This chapter is about the ontic openness of ecosystems. It relates directly to the theme of this book and the systemness of ecosystems because ontic openness results, in part, due to the complex web of life constantly combining, interacting, and rearranging, in the natural world to form novel patterns. Furthermore, ontic openness is at least a partial cause of indeterminacy and uncertainty in ecology and thus the reason that we are not able to make exact predictions or measurements with such a high accuracy as for instance in physical experiments. Therefore, when understanding ecosystems from a systems perspective, one cannot overlook the importance of physical openness.


While referring to Section 3.2 of the chapter we have already mentioned that it likely will pose a question to the vast majority of readers, not only the ecologically oriented ones, of: what is the meaning of the title of this chapter? We have tried to foresee this question already by giving a first vague and intuitive explanation. We guess it is likely that only a few readers have met this "phenomenon" before as far as the term ontic openness is concerned. We also expect that very few, if any, of the readers are familiar with texts that deal with the role of ontic openness in an ecological context.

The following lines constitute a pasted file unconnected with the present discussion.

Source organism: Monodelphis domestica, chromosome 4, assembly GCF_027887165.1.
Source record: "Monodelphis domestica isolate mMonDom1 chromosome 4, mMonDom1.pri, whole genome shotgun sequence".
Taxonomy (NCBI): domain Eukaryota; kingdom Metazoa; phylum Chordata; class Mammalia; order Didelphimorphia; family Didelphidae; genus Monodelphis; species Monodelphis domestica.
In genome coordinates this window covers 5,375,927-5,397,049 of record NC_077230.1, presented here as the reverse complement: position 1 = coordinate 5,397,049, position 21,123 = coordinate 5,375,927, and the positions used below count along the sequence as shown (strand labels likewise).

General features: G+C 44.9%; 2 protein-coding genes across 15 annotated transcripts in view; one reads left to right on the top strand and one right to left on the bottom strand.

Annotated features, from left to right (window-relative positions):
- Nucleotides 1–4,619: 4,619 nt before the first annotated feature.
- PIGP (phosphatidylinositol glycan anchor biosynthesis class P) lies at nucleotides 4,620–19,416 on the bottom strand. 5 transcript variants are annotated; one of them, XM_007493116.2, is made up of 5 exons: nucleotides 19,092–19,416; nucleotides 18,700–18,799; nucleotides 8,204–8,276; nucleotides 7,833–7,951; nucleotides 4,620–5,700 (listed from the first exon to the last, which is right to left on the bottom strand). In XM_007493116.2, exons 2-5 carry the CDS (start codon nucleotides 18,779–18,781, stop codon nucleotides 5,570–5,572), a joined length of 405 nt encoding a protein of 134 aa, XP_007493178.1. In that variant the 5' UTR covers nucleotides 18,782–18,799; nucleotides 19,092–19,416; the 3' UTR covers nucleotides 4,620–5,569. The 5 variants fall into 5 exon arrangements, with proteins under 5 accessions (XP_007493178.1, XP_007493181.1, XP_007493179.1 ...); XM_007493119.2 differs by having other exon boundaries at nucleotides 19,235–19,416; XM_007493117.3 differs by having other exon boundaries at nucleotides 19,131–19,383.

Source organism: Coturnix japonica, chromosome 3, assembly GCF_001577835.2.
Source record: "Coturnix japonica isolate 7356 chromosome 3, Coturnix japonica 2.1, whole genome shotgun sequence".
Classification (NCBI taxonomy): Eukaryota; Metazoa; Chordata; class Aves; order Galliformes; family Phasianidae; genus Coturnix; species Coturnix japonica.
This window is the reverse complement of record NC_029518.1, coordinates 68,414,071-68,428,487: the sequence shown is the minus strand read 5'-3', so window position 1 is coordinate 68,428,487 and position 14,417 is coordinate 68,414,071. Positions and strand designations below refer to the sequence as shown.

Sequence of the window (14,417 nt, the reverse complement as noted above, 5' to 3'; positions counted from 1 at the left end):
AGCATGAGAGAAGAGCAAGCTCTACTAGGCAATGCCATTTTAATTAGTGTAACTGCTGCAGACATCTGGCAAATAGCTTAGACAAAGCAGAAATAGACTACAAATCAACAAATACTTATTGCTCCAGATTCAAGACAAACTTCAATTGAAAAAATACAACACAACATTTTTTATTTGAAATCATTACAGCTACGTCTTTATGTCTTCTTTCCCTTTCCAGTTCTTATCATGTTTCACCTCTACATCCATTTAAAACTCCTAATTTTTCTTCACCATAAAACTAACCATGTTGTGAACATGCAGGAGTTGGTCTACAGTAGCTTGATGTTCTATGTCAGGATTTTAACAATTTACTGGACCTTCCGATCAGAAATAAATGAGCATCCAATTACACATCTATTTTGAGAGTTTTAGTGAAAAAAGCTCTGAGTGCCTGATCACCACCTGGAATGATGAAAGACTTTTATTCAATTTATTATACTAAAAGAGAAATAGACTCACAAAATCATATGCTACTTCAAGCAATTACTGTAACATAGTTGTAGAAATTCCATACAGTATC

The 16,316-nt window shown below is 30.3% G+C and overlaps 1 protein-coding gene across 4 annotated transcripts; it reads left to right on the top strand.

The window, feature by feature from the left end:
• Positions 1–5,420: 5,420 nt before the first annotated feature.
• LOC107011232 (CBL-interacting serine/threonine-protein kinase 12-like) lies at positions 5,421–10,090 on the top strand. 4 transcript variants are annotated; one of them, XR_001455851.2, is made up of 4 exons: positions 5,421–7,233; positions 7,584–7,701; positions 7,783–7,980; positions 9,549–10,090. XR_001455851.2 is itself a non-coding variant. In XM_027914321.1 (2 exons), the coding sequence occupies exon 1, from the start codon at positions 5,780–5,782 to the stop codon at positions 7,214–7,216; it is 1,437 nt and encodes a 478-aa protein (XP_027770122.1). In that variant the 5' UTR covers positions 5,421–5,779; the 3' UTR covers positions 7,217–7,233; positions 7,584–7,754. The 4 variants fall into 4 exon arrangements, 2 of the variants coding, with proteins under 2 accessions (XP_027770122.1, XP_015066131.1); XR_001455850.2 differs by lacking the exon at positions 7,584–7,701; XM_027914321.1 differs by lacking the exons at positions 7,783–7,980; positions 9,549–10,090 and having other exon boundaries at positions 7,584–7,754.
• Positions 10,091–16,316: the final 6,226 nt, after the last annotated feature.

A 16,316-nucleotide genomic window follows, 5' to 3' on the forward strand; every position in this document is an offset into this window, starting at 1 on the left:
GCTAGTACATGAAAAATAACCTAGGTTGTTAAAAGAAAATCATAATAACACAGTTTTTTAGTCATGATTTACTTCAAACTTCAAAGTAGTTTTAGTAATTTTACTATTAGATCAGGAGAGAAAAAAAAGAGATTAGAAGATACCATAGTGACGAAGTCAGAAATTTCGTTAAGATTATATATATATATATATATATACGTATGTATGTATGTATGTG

To our knowledge, no such thorough treatment of this topic exists. Rather a number of treatments of more or less philosophical character exist—all of which may be taken into account—and which all together may add up to a composite understanding of what ontic openness may mean and what its importance and consequences to ecological science may be.

Should we attempt to further explain ontic openness very briefly (which is impossible) we would start with openness, and turn the attention to another related word like open-minded. We normally use this word to designate a person that is willing to try out new things, accept novel ideas, maybe a visionary person who is able to think that the world could be different, that matters may be interdependent in other ways than in which we normally think. Many scientists make their breakthrough thanks to such mental openness. Discoveries are often unexpected or unplanned—a phenomenon known in the philosophy of science as serendipities. Kuhn also addresses this issue of the scientific procedure when he stresses that paradigm shifts in the evolution of science involves the scientists to come and look at the same object from a different angle or in a different manner.